Just as the prymers informed the faith of the laity before the Reformation, so the Offices inform the faith of the laity (and clergy) now. Much of the talk I’ve heard about how effective or energetic a parish is seems oddly institutional. That is, the discussions seem to focus on what sort of programs are run out of the building, what sort of activities the institution supports. But that’s only part of the story. The other part that is harder to quantify yet no less important is how the faith is filtering into the everyday lives of the people in the parish. When the strengthening effects of the sacraments, when daily recollections of God impel a person to stand up against questionable business practices in the office or against a bully in the schoolyard, the Gospel is being lived entirely apart from what programs are housed in the church edifice.
What’s more, recollection is more accessible than just marking whether you showed up to church or not, prayed the Office or not. Our parishes have an important role here. What if someone has a real job and can’t make it to church when a service is being had? The fact that the parish is having a service, that members of the congregation are gathering in prayer or for the sacraments, is itself a recollective witness. If the people prevented—by whatever cause—from coming can but remember that a service is occurring, that prayer and praise are taking part, that they are connected to the act through the spiritual community that binds the parish together, then recollection has occurred; the parish is doing its work. And it doesn’t just serve for congregants either. A church with open doors and posted services serves as a recollective witness to anyone passing by, whether it’s their spiritual home or not. They are reminded—wherever they happen to be on their spiritual journey—that here are people who are remembering God and his redeeming love in the world. Who knows what the impact of that may be? Who knows when they might not walk past and instead walk in.
For me, this is where the church lives or dies. Are we forming communities that embody the love of God and neighbor in concrete actions? Not just in what programs the institution is supporting, but are we feeding regular lives with a spirituality that not only sustains them but leads them into God’s work in a thousand different contexts in no way related to a church structure? Are our parishes witnessing to their members and to the wider community in their acts of corporate prayer for the whole even when the whole cannot be physically there? Therefore this is why, when we worry about the fate of the church, my answer will be a call for more liturgy. Not because I like to worship the worship, but because of the well-worn path to discipleship found in the disciplined recollection of God that the liturgy offers.
My firm belief is that if membership is a problem, our best move is to head for spiritual revitalization. People who are being spiritually fed, challenged, and affirmed by their church will be more likely to show it, to talk about it, and to invite their friends and neighbors to come and see it for themselves. This won’t—it can’t—fix all situations, but even if it doesn’t, spiritual revitalization is what the Church is called to be about.
Third, the Book of Common Prayer sketches the fundamental roles of the four orders of ministry. The laity form the great body of the church, and are called to witness to our faith and practice in the various spaces and places where they find themselves. Bishops are set as overseers to guard the faith of the church and to care for the clergy entrusted to them. The priests are set apart to preach and to administer the sacraments and to give the spiritual and emotional care to communities that are part and parcel of the preaching and sacramental experiences. Deacons are called to serve the bishops and to spearhead the church’s works of mercy.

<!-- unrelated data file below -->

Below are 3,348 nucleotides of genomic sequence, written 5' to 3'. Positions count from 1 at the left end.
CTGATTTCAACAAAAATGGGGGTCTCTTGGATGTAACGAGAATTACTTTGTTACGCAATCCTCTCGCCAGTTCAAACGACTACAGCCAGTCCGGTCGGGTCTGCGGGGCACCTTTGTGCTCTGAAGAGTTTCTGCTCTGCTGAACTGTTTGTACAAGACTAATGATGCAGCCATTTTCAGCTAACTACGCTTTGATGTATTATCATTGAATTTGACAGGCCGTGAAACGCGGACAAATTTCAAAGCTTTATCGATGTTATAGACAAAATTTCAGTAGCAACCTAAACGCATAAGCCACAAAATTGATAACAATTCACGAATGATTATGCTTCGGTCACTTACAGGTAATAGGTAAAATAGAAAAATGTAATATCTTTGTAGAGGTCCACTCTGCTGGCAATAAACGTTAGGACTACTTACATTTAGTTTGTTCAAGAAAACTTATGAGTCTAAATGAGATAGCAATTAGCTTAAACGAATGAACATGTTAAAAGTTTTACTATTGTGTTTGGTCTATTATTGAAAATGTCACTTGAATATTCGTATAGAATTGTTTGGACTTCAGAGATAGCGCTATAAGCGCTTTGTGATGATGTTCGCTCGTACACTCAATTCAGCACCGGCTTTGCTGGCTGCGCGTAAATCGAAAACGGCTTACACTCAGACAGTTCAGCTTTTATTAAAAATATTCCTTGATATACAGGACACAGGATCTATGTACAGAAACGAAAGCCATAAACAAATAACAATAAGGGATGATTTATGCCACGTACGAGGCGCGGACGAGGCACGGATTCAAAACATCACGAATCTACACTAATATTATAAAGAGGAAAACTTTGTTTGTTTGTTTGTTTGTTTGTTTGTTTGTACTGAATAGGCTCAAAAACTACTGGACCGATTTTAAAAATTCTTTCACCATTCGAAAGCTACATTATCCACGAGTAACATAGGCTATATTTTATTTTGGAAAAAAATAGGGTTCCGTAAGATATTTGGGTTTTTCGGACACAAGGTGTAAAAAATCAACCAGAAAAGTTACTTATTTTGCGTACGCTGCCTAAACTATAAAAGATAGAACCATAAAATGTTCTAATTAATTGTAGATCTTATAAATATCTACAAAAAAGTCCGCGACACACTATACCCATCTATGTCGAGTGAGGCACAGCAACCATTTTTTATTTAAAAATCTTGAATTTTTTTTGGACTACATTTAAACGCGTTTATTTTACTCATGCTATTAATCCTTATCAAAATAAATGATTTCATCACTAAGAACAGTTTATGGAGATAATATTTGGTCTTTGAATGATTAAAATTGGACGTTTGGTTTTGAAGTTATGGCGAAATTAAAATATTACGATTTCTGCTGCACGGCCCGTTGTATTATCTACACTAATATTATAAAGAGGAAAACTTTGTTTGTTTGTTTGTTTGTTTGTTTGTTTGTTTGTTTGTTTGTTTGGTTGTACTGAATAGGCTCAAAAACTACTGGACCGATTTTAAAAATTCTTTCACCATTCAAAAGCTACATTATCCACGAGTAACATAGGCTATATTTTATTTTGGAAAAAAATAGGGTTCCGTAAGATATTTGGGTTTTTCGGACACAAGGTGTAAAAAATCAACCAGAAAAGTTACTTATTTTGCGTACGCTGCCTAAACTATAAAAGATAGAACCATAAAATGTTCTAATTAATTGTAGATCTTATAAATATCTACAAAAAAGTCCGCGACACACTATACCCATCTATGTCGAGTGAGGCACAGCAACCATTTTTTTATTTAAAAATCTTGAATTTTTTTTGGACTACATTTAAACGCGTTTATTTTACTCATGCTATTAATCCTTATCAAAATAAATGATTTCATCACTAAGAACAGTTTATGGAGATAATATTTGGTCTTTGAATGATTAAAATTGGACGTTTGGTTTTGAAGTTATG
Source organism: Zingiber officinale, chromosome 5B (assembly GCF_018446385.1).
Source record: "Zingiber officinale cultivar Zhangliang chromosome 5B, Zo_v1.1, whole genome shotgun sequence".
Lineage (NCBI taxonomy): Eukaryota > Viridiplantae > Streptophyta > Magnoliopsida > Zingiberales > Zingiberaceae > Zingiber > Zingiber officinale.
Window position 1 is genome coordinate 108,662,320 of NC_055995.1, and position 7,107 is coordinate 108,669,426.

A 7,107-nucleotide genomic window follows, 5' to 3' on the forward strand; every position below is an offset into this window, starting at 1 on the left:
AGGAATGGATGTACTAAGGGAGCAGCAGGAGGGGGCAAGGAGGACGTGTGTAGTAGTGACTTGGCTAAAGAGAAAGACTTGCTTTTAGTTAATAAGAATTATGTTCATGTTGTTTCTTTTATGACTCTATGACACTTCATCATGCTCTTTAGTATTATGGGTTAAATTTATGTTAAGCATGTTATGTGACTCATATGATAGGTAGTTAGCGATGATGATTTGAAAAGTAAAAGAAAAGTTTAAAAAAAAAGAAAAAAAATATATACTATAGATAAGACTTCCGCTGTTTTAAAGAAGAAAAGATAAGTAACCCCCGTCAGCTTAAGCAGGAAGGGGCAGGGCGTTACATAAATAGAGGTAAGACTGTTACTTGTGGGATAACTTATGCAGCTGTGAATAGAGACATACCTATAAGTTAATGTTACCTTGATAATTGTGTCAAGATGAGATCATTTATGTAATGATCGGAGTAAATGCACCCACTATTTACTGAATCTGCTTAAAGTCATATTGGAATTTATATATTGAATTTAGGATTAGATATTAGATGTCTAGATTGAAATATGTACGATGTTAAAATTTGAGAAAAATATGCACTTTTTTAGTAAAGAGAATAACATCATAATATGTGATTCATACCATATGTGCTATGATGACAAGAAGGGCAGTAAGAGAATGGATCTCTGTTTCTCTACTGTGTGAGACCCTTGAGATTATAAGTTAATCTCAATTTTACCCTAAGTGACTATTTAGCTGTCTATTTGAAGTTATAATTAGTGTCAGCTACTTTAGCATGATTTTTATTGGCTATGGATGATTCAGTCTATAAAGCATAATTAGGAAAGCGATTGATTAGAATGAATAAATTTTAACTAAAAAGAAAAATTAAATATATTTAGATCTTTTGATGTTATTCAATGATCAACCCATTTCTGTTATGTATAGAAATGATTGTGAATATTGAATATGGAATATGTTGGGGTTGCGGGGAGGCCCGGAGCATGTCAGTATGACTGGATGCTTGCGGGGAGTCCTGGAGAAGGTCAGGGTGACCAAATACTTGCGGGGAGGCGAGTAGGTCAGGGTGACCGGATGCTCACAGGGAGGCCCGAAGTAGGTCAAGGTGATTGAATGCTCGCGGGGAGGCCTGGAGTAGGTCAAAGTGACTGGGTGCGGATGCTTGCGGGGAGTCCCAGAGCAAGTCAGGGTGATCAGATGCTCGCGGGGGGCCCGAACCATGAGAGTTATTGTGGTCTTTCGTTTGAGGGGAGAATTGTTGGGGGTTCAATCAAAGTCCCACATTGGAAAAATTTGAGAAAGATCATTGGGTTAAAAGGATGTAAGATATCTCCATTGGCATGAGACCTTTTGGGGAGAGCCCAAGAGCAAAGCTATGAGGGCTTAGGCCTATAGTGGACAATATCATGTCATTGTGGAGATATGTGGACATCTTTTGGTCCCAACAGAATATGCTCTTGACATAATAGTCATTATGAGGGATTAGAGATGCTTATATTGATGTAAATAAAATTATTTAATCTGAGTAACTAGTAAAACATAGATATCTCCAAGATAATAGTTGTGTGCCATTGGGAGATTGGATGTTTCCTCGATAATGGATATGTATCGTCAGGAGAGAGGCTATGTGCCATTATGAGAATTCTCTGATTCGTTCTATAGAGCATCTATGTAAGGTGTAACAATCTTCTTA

These roles—identified in Scripture, coded in our tradition, ratified in our prayer book—are not negotiable.
What is negotiable is how we train them and support them.
Will part-time and bi-vocational clergy be the future of our church? I don’t know. But I certainly suspect they will. That means change—and a lot of it. Episcopal congregations have expectations of their clergy; expectations that need to be severely checked if this does turn out to be the new normal. Plenty of churches have gone down this road before. In many of the Methodist and Baptist churches of my acquaintance these realities are the norm, not the exception. But the congregations also have a different expectation of what their clergy will do for them and how they will be present for them.
We don’t need to clergy to lead the Offices for us. We laity can do that ourselves whether corporately or alone. But we do need priests for the Eucharist. We do need bishops for Confirmations and Ordinations. Must these be paid full-time positions? Well—that’s part of the negotiation that needs to happen. The roles themselves, however, are not negotiable.
So, that’s how I see it. As we consider the future of the Episcopal Church, we must do so with a sense of where we’ve come from, where we wish to go and how to keep our experience of and witness to the Triune God at front and center of our efforts. For my part, I find that in the spiritual system of our Book of Common Prayer, in the common prayers agreed upon there, and in the structure of the church that we have received. Let’s think things over, let’s shake things up, but let’s make sure that what’s left at the end of the day never loses sight of the spiritual priorities that drive everything else that we do.
Dr. Derek Olsen has a Ph.D. in New Testament and Homiletics at Emory University. Currently serving as Theologian-in-Residence at the Church of the Advent, Baltimore, he leads quiet days and is a speaker to clergy groups. He has taught seminary courses in biblical studies, preaching, and liturgics. A layman working in the IT field, Derek created and maintains the online Daily Office site The St. Bede’s Breviary. His reflections on life, liturgical spirituality, and being a Gen-X/Y dad appear at Haligweorc.